Ever seen a concept for a game that was so outlandish, so weird, and so absurd that it just… Boggles you? Deadly Premonition was, for me at least, that concept – An odd little duckling in the putrid nest of survival horror, Deadly Premonition centres around the sleepy town of Greenvale, and the curious case of the Raincoat Killer, being investigated by our… Unique protagonist, Detective Francis York Morgan – FBI Investigator and dissociative identity disorder sufferer…

Deadly Premonition is a really hard game to review and explain – Essentially the game focuses around a set of murders that occur in Greenvale, investigating the bizarre pockets of a horrific dimension that manifests nearby said murders and information regarding the Raincoat Killer, and experiencing the varied flavours of characters that reside inside of Greenvale – A few of which have stuck in my mind for a good while after completing this relatively short horror title; Harry, the gas-masked, computer-voiced, wheelchair-bound oddball, Thomas, the wonderfully camp-yet-cowardly police officer, and Keith, the proprietor of the Milk Barn and local air-guitar expert.

Deadly Premonition is built near-entirely on it’s characters, because… Honestly, everything else is either mediocre or downright terrible.

Travelling across the map takes place either on foot, or in a select few vehicles, primarily composed of police vehicles – This, however, barely operates as intended, often leaving you with a good few minutes to trek from location to location much like Jak II: Renegade – Acceleration is wonky at best, often cutting out randomly and speeding up ridiculously, handling feels like you’re constantly on ice, and the cars have a tendency to flip over if you drift around a corner too fast – There are also third person modes for vehicle driving, but the game makes no mention of this. In-fact, I had only discovered it after I beat the game!

Speaking of beating the game, there were a huge number of possible benefits that players can obtain by completing side quests, but I personally found that many of these were either far too vague to complete without a guide (Because I didn’t want to fall into spoiler territory), or were simple “go here at this time and talk to this NPC” affairs – The sort where you think “I’ll do that later”, and then promptly forget it for the rest of the game. As I mentioned previously, however, this lead me to miss a massive number of items. Unique melee weapons? Missed ’em. Health buffs? Missed ’em. Weapon upgrades? Missed ’em. Fast travel? Missed it.

Without all of these benefits, I felt that my experience was extremely hindered by a lack of communication or good sidequest design – In the end, I completed Deadly Premonition at a total of 16 hours, with the basic purchasable weapons from Panda Bear (The gun shop), no health upgrades and no additional ammo – For the majority of the game, the basic 9mm Handgun was enough to push me through most enemies and bosses; that, however, isn’t too much of an achievement given the game only has 3 bosses, two consistent types of enemies (Excluding the Raincoat Killer, and two types of enemies that appear for a single portion of a chapter), a slowly shambling zombie (That sometimes can wield weapons) and a zombie that can crawl on walls, turn invisible and fire energy blasts. It stinks of a game with a low production cost, but despite that, I can’t help but love it.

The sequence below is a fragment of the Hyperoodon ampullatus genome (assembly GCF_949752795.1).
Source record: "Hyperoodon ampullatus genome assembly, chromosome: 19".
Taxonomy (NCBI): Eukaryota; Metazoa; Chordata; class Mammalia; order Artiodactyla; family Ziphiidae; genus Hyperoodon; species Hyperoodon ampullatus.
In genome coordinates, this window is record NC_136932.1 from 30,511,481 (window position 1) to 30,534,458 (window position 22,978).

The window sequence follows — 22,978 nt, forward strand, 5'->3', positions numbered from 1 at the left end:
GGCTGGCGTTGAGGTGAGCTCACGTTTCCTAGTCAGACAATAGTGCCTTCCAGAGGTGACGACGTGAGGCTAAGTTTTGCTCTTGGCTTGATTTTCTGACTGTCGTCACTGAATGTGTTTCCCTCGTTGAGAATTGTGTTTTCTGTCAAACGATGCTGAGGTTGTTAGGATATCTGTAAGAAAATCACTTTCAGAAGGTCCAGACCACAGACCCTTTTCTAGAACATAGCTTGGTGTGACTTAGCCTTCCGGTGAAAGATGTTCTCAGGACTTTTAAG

Before that, however, I think it’s essential to mention that the Switch version of Deadly Premonition: Origins is messy. Audio often plays far too loud (Often where the backing OST will drown out dialogue), textures constantly pop in and out, and frame drops are all too common, especially when driving and in cutscenes – Often the game would drop to around 15-19 fps (My eyed up assumption) in Docked Mode and down to the low-tens in Handheld, with it really ramping up the Switch’s fans in the open world segments – It’s clear that the engine has it’s struggles on Switch, but also that it’s the sort of game that has been dying for a remake – It looks like a game from the PS2 era, yet it released on the Xbox 360 and PS3; it has the engine difficulties of the early Xbox 360 era, but also the production to match…

…And I suppose that is why I’m so excited for Deadly Premonition 2, and so disappointed that Deadly Premonition 1 didn’t get the remake treatment; we finally get to see the topics, campiness and themes of Deadly Premonition realised with a bigger budget, modern engine and better voice acting, but also get to see the predecessor fall on it’s inferior format, buried in it’s grave with this release as it’s coffin lid.

A lot of the humour as well has been lost to time, with a surprising number of lines that I feel could be seen as possibly sexist nowadays, but that’s neither for me to dictate or to force – Simply my own interpretation.

…But regardless, Deadly Premonition: Origins is a game I feel that you definitely should play and experience, if to simply get a better appreciation for the upcoming second game – It really is “The Room” of videogaming, with it’s extremely campy humour, wacky characters, bad voiceacting and hilarious situations (Cereal, strawberry jam and turkey sandwich anyone?). It’s art in game form; odd, bizarre and abstract, and not for everyone… But also something that shouldn’t be forgotten or dismissed.

It’s hard for me to give Deadly Premonition a score. I want to give it a 10, I feel like I need to give it a 0, and I have no idea what to place on Deadly Premonition. In terms of objectively scoring the Nintendo Switch port, I’d place it at a solid 6.0 / 10, due to the technical issues, framerate issues and sound issues, but feel that the portability, game’s content and humour would bump it up by 2 points. For that reason, I give Deadly Premonition: Origins a:

8.0 / 10

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